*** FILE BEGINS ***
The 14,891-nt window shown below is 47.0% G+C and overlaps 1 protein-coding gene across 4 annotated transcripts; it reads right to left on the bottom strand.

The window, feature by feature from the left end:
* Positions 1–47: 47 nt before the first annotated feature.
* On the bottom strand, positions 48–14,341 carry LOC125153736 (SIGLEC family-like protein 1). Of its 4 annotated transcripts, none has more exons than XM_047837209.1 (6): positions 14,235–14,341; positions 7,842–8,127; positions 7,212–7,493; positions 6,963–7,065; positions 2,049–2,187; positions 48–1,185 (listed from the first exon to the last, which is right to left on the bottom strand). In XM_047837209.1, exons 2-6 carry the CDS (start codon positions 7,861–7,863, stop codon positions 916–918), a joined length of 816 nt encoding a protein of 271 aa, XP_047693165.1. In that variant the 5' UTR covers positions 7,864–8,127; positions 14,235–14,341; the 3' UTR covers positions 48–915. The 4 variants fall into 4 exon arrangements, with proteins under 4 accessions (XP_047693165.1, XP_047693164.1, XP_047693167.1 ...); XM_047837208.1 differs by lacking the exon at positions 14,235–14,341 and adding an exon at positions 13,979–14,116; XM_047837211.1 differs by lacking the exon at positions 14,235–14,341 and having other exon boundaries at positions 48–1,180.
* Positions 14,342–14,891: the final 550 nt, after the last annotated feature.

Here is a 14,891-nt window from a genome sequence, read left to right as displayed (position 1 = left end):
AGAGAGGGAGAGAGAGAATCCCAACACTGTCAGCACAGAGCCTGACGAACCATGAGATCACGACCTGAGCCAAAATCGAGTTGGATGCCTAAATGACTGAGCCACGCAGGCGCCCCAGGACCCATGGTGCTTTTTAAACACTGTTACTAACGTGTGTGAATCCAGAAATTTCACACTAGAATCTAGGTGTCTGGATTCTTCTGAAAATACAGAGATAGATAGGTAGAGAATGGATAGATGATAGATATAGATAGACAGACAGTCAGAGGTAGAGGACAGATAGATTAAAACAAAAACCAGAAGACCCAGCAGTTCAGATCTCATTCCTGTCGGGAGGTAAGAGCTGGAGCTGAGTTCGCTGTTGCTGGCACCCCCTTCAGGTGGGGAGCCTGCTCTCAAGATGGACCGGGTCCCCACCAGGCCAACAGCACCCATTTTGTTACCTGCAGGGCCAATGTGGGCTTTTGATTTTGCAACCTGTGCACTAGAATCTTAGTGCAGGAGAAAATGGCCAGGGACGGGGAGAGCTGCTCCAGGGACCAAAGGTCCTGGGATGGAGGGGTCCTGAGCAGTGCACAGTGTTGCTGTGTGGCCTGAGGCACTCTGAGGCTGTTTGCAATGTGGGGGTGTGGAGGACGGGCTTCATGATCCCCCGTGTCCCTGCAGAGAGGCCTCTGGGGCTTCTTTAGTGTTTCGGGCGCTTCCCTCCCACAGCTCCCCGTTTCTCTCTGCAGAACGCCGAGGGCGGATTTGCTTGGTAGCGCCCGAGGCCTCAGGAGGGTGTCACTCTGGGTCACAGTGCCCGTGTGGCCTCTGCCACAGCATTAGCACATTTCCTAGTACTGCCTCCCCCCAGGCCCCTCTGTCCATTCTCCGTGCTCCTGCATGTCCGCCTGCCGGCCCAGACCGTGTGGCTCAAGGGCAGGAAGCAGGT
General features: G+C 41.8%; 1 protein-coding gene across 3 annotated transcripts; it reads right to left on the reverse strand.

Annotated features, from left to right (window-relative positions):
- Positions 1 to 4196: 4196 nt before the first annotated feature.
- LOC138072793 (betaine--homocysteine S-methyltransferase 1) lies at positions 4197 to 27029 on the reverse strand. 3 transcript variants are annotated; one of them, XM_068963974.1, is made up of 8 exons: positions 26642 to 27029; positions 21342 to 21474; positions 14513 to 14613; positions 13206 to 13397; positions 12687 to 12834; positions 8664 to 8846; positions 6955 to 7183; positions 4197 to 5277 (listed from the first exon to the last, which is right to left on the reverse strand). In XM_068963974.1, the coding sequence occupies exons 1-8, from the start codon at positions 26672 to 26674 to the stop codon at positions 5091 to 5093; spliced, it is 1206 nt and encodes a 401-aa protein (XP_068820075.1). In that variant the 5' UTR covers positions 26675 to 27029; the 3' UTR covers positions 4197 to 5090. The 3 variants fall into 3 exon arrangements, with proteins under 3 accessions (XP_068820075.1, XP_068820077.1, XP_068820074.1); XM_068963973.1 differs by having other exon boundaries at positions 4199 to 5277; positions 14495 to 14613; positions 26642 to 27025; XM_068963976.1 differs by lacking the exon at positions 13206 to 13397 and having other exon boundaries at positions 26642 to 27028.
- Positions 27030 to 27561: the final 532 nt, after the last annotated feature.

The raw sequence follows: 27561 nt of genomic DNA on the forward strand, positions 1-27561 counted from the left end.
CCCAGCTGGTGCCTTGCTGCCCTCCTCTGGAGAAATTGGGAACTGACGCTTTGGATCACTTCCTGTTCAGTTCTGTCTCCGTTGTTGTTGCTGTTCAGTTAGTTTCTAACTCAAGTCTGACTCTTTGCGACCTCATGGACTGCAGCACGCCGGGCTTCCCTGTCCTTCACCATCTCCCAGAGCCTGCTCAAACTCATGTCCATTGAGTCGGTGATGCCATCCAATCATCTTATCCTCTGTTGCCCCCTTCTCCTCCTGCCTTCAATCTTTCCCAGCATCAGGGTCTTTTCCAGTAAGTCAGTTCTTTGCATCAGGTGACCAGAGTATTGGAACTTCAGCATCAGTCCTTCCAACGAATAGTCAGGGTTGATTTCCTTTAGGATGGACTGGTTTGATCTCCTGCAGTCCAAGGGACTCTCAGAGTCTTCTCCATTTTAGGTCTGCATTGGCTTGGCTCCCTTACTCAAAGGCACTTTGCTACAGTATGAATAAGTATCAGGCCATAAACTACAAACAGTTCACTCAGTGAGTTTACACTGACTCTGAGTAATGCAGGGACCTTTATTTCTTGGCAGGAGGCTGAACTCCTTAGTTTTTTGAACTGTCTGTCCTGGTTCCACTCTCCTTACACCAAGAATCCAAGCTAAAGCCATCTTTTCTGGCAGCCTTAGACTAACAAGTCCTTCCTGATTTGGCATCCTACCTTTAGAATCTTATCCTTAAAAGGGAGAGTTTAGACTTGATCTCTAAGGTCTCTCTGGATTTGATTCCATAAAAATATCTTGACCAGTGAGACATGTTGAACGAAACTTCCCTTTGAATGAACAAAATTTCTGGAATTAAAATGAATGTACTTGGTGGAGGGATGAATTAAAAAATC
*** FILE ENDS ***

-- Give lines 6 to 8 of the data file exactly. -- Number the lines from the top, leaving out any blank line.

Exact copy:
Here is a 14,891-nt window from a genome sequence, read left to right as displayed (position 1 = left end):
AGAGAGGGAGAGAGAGAATCCCAACACTGTCAGCACAGAGCCTGACGAACCATGAGATCACGACCTGAGCCAAAATCGAGTTGGATGCCTAAATGACTGAGCCACGCAGGCGCCCCAGGACCCATGGTGCTTTTTAAACACTGTTACTAACGTGTGTGAATCCAGAAATTTCACACTAGAATCTAGGTGTCTGGATTCTTCTGAAAATACAGAGATAGATAGGTAGAGAATGGATAGATGATAGATATAGATAGACAGACAGTCAGAGGTAGAGGACAGATAGATTAAAACAAAAACCAGAAGACCCAGCAGTTCAGATCTCATTCCTGTCGGGAGGTAAGAGCTGGAGCTGAGTTCGCTGTTGCTGGCACCCCCTTCAGGTGGGGAGCCTGCTCTCAAGATGGACCGGGTCCCCACCAGGCCAACAGCACCCATTTTGTTACCTGCAGGGCCAATGTGGGCTTTTGATTTTGCAACCTGTGCACTAGAATCTTAGTGCAGGAGAAAATGGCCAGGGACGGGGAGAGCTGCTCCAGGGACCAAAGGTCCTGGGATGGAGGGGTCCTGAGCAGTGCACAGTGTTGCTGTGTGGCCTGAGGCACTCTGAGGCTGTTTGCAATGTGGGGGTGTGGAGGACGGGCTTCATGATCCCCCGTGTCCCTGCAGAGAGGCCTCTGGGGCTTCTTTAGTGTTTCGGGCGCTTCCCTCCCACAGCTCCCCGTTTCTCTCTGCAGAACGCCGAGGGCGGATTTGCTTGGTAGCGCCCGAGGCCTCAGGAGGGTGTCACTCTGGGTCACAGTGCCCGTGTGGCCTCTGCCACAGCATTAGCACATTTCCTAGTACTGCCTCCCCCCAGGCCCCTCTGTCCATTCTCCGTGCTCCTGCATGTCCGCCTGCCGGCCCAGACCGTGTGGCTCAAGGGCAGGAAGCAGGT
General features: G+C 41.8%; 1 protein-coding gene across 3 annotated transcripts; it reads right to left on the reverse strand.